We use the term "Call for Capital" without any connection to the financial terminology, which calls for capital aimed at securing short-term financing of projects within private equity funds to cover the time between the financing agreement and the receipt of the funds. More simply, the term "call for capital" refers, in our view, to any action carried out to increase the capital for a company by a contribution of funds or by contribution in kind.
The purpose of a capital call is to invite investors to acquire shares in a company to provide the company with additional financial resources, advice and assistance to fulfil the objectives set by the entrepreneur(s). For this, it is necessary to set clear objectives regarding the marketing of products or services sold by the company and to be able to estimate the capital or financing needs of the company. From the beginning, the company must have a strategy to manage partners. Does the company need shareholders in the long term, or are there plans to buy out new entrants in the short period?
Raising capital for a company is a decisive act in gaining market share.
Participation in the capital of a company can take several ways:
A cash contribution is made through the purchase of newly issued shares in the company. The new shareholder will then hold shares in the company.
A contribution in kind can be made in several ways. For example it can be done by transferring a patent to the company in exchange for shares. The company then becomes the patent's owner and can exploit it on the market. The patent owner then becomes a shareholder in the company by transferring his patent.
The contribution of real estate is done by transferring real estate to the company in exchange for shares. For example we can have this situation when an owner of shop premises joining forces with a shopkeeper to improve teh exploitation of a shop. The two shareholders then pay each other a profit on the operation of the business.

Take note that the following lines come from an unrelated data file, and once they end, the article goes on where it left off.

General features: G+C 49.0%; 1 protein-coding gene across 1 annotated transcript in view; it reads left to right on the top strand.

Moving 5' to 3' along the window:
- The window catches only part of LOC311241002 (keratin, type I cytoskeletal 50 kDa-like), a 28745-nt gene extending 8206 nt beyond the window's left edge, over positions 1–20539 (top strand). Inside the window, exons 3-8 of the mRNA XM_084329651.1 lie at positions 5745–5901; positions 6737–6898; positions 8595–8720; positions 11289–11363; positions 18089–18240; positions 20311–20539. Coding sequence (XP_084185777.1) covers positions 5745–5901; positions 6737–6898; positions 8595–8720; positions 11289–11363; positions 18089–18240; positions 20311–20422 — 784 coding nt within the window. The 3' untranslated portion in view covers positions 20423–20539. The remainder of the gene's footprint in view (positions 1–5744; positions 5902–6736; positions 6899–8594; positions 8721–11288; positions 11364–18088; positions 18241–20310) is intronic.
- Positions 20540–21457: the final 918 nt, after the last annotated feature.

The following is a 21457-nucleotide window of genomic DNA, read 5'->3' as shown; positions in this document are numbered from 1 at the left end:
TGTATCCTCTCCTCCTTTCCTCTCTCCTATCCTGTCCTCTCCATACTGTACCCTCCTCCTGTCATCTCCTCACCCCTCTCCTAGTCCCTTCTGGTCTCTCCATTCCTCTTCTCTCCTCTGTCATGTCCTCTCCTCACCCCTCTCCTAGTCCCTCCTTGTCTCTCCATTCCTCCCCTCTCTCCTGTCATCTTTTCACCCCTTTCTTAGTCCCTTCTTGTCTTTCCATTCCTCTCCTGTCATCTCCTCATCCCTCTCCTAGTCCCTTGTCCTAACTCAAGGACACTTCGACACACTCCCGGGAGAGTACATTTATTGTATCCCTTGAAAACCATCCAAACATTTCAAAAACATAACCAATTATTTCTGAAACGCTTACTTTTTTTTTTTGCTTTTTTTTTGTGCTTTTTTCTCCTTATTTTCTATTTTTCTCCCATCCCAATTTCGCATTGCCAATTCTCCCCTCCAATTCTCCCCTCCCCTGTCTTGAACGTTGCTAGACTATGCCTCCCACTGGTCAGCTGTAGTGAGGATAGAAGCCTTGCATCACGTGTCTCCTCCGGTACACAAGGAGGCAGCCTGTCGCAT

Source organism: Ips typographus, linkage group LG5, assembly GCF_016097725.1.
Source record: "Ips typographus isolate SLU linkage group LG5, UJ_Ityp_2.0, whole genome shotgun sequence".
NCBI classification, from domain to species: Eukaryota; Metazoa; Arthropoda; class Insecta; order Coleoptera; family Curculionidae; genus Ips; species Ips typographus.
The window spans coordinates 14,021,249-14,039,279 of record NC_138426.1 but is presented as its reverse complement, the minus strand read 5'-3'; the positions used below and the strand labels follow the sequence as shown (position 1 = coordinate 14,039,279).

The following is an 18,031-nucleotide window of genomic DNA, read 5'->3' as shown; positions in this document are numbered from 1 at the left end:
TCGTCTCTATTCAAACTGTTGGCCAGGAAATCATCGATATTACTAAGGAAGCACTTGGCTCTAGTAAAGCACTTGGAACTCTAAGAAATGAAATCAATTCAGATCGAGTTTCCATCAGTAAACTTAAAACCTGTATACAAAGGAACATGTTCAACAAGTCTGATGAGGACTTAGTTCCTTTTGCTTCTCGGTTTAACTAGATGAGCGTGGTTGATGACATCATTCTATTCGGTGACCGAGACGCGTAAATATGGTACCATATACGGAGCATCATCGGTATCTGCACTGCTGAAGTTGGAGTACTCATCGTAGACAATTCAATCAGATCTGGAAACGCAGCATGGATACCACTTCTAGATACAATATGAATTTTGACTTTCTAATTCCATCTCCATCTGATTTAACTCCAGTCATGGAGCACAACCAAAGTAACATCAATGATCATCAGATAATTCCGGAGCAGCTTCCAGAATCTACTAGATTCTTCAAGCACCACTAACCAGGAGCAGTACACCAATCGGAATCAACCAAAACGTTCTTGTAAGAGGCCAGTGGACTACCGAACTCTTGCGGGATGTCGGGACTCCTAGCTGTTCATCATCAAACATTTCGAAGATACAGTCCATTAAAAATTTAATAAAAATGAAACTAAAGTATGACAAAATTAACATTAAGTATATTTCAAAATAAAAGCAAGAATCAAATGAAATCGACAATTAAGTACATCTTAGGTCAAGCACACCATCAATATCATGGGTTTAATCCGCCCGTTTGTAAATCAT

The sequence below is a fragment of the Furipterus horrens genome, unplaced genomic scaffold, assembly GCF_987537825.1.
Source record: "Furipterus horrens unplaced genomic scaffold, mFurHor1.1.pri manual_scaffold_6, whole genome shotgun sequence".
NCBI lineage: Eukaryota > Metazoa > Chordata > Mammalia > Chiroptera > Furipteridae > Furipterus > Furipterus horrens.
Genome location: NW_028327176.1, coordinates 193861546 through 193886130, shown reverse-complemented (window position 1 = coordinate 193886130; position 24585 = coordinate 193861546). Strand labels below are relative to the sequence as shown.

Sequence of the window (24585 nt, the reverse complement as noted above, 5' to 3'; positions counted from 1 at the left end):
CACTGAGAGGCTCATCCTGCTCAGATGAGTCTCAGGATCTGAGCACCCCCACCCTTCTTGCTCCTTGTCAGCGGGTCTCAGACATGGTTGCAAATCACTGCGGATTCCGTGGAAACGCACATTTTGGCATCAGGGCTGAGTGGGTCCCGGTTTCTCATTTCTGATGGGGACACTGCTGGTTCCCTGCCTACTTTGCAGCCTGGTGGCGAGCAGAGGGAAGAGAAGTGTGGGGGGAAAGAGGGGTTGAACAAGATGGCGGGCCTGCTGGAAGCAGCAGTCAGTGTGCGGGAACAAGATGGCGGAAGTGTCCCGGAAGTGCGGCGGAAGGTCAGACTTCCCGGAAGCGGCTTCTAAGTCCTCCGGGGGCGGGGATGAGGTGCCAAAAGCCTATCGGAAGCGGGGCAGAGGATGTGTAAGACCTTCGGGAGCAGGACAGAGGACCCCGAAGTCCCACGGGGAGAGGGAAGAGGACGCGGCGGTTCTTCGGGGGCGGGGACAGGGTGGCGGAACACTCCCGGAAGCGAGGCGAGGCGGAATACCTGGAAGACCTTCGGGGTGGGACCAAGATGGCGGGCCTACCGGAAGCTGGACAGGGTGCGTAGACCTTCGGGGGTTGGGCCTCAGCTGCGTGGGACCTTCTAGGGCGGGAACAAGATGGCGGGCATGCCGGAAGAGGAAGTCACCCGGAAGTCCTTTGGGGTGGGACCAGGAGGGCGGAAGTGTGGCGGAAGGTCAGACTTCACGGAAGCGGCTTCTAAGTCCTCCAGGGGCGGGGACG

Venture capital is the acquisition of shares by investors in the capital of unlisted companies. The objective of the investors is to make a capital gain when the shares are resold. With this objective in mind, these investors look for innovative companies with strong growth potential.
Opening up capital to investors is often necessary to ensure the company's growth, but what percentage of the capital can be opened up to outsiders?
The goal of an entrepreneur is to keep control of the company, even with venture capital. For this, it is first necessary to analyse the needs of the company and its type of market. Next, you need to look at the current ownership structure and the potential for growth in the company's turnover. Finally, one should look at the type of holders of the venture capitalists, many smallholders or a single venture capitalist.
We must make a distinction between the investor and the partner. The investor brings a contribution to the company but does not actively participate in the life of the company. He is a shareholder and expects a return on his capital and will try to make a capital gain when reselling his shares. The partner holds shares and actively participates in the life of the company, in particular in the decision-making process.